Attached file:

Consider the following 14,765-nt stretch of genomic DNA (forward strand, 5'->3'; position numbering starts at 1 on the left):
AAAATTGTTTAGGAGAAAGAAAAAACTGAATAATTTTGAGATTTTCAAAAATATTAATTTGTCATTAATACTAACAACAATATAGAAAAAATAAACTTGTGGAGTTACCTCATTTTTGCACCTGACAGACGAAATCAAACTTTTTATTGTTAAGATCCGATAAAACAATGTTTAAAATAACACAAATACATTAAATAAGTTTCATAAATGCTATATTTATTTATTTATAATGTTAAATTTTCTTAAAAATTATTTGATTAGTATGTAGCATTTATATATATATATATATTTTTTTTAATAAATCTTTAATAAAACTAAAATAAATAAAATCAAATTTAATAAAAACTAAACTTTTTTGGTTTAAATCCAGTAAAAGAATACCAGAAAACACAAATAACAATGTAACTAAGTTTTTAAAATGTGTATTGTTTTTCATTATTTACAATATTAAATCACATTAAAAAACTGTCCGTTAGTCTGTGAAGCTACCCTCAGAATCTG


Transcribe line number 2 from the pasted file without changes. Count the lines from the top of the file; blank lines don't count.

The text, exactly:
AAAATTGTTTAGGAGAAAGAAAAAACTGAATAATTTTGAGATTTTCAAAAATATTAATTTGTCATTAATACTAACAACAATATAGAAAAAATAAACTTGTGGAGTTACCTCATTTTTGCACCTGACAGACGAAATCAAACTTTTTATTGTTAAGATCCGATAAAACAATGTTTAAAATAACACAAATACATTAAATAAGTTTCATAAATGCTATATTTATTTATTTATAATGTTAAATTTTCTTAAAAATTATTTGATTAGTATGTAGCATTTATATATATATATATATTTTTTTTAATAAATCTTTAATAAAACTAAAATAAATAAAATCAAATTTAATAAAAACTAAACTTTTTTGGTTTAAATCCAGTAAAAGAATACCAGAAAACACAAATAACAATGTAACTAAGTTTTTAAAATGTGTATTGTTTTTCATTATTTACAATATTAAATCACATTAAAAAACTGTCCGTTAGTCTGTGAAGCTACCCTCAGAATCTG